The eyes of the nation — at least those belonging to college basketball lovers — will be on the Colorado program and the Coors Events Center on Saturday when ESPN brings its GameDay show to town for the Buffs' game against No. 4 Arizona.
It wasn't so long ago the idea of this happening was a pipe dream. I mean a monkeys-will-build-a-rocket-ship-and-travel-to-Mars kind of pipe dream.
When ESPN announced it was planning to broadcast from Boulder for a day about three weeks ago, it reminded me of another day back in the summer of 2007 when former CU athletic director Mike Bohn and his senior associate AD Tom McGrath invited me to take a walk around the events center to show me their plans for the place and the basketball programs.
At the time the events center was a dull, gray, concrete relic. It was functional, but not the kind of place that made you think it could ever be home to a top-tier college basketball program. Remember when the rectangle court was positioned in the middle of the concrete oval floor creating uneven walking surfaces made even more treacherous by numerous exposed wires and cords for television and radio broadcasts?
McGrath, who had spent years working with USA Basketball, including the first few editions of the Dream Team in the Olympics, used to roll his eyes at how neglected the basketball programs had been here.
It has come a long way and so has the product on the court.
It took numerous steps carried out over a series of years to get here and the job is by no means complete. CU still wouldn't be considered one of the Haves of the college game, but it is no longer cemented in with the Have-nots either.
Of course the biggest pieces to the puzzle were the $12 million spent on the practice facility addition several years ago, and, of course, the hiring of coach Tad Boyle.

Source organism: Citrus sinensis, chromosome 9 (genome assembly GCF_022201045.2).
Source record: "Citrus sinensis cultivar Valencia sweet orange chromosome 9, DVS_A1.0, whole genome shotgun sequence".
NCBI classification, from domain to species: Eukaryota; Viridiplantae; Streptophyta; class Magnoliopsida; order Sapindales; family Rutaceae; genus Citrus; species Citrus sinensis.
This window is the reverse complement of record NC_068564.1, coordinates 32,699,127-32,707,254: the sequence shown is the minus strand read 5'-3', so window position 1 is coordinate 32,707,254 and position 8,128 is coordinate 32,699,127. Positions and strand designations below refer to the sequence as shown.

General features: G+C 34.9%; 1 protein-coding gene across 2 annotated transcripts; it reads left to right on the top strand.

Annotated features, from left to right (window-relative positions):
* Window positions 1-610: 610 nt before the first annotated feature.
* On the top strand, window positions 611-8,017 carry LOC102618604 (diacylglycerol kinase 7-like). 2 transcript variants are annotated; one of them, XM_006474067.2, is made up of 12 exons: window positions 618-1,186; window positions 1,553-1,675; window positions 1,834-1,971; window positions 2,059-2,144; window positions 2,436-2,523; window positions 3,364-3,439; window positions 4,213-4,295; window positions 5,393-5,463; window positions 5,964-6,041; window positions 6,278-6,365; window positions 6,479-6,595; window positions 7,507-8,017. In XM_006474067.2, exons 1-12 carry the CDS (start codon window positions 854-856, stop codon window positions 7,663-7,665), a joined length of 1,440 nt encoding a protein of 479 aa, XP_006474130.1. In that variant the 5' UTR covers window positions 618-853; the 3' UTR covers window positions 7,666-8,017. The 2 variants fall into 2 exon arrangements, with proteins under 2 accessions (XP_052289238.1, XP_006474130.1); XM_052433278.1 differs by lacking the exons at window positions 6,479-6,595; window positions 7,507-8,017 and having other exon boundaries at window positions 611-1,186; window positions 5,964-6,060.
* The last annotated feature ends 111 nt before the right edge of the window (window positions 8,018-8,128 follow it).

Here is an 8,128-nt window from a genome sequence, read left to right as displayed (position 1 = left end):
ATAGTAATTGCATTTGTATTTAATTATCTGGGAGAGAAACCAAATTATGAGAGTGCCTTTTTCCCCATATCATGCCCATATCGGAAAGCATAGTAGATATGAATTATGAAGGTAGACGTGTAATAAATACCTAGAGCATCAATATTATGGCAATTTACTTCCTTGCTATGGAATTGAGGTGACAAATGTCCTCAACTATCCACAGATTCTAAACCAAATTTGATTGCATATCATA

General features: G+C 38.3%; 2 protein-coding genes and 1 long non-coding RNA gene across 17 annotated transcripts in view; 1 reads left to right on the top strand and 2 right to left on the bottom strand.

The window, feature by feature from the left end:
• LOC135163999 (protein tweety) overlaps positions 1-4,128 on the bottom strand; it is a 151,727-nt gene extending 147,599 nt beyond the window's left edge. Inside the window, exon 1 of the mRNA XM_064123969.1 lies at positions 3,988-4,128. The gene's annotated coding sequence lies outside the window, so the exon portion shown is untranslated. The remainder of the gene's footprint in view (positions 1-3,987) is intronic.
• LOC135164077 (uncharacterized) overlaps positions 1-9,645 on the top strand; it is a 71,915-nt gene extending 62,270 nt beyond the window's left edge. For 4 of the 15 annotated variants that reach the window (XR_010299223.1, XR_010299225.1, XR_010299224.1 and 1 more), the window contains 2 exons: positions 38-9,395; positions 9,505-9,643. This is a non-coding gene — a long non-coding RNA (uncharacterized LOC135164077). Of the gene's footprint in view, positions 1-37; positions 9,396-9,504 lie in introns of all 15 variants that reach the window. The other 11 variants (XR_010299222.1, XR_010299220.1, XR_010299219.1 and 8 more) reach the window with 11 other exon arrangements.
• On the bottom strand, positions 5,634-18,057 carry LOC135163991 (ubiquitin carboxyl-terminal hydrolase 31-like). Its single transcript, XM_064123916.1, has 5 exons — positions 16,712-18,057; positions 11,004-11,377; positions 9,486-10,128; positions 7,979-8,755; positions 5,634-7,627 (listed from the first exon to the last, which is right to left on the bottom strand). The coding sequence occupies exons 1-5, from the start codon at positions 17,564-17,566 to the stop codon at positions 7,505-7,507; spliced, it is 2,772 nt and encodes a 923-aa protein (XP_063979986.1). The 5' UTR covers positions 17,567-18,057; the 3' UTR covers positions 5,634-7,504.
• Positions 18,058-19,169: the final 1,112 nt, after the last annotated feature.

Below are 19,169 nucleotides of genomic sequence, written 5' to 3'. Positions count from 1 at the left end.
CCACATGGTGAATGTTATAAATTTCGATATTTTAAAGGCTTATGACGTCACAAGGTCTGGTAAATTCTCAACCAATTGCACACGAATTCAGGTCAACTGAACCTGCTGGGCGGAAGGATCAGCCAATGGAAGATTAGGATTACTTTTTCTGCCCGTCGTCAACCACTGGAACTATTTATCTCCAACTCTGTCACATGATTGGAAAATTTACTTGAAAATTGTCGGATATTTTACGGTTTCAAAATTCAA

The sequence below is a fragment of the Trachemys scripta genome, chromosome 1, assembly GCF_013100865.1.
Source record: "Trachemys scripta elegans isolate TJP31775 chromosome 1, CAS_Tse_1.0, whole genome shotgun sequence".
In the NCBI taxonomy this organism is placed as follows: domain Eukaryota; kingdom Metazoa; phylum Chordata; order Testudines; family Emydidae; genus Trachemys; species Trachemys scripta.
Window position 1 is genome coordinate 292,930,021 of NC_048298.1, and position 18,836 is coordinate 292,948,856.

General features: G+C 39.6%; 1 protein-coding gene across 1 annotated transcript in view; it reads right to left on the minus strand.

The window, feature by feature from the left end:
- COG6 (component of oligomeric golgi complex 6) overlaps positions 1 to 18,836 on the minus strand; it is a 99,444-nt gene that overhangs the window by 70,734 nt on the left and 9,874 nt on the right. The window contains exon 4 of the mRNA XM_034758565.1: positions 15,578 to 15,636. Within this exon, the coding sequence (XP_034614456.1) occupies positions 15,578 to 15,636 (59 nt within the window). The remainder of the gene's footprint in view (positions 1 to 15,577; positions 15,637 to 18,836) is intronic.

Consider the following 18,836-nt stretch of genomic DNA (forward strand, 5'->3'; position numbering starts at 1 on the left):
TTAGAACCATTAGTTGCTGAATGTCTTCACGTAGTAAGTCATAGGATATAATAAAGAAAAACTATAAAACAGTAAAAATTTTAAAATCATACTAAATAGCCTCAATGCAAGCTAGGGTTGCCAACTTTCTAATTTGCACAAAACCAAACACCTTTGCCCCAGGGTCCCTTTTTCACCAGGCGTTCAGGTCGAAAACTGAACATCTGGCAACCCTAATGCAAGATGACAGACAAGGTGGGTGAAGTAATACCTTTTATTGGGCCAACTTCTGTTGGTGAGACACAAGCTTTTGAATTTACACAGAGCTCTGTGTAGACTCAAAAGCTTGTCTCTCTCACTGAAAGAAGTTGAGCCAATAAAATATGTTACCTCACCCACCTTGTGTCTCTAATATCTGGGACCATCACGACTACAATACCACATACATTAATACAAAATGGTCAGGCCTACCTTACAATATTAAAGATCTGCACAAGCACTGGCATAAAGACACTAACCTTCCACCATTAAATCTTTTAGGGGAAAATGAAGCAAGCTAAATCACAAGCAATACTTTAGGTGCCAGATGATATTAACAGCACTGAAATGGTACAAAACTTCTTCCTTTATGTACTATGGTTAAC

So now, with it's fourth consecutive 20-win season secured and a third straight trip to the NCAA Tournament within reach, CU has arrived at a point where it's deserving of a visit from GameDay and the national spotlight for a day.
The snowball is rolling downhill now.
One of the next steps for the program is for Boyle to successfully recruit a McDonald's All-American, a one-and-done type of talent. A player like his counterpart in Saturday's game, Sean Miller, has in freshman Aaron Gordon.
Boyle is on cusp of that. He will bring the best recruit of his tenure to Boulder next fall in Denver East High School guard Dominique Collier. There is no doubt that the exposure CU gets Saturday will help Boyle and his assistants be granted entry to the living rooms of those next level players.
What would help those efforts even more is beating Miller and Gordon and the rest of the Wildcats.
Neither program is at full strength. The Buffs have overcome the loss of their best player, point guard Spencer Dinwiddie, to a season-ending injury. They're improving each game now that they have adapted to playing without him.
Arizona is still recovering from losing Brandon Ashley on Feb. 1 to a season-ending injury, though it has proven resilient as well.
If the Buffs are able to pull off the upset, it will be an opportunity for everyone who loves and supports the program, especially the C-Unit student section, to take another step in the building process and not rush the court.
Sure, the Wildcats are ranked No. 4 in the nation, but beating them wouldn't be anything new like beating Kansas was back in December. CU beat Arizona here last year. Actually, the Buffs beat Arizona in Tucson last year, too, except for the botched call by the Pac-12 officials who nullified Sabatino Chen's game-winning shot.
ESPN would probably love the footage of ecstatic Colorado fans pouring out of the stands in the refurbished events center onto the court to celebrate a win. But it's time for CU fans to expect to win games like this because there is every reason to believe that snowball Bohn and McGrath first began to pack together seven years ago is only going to continue to gain momentum.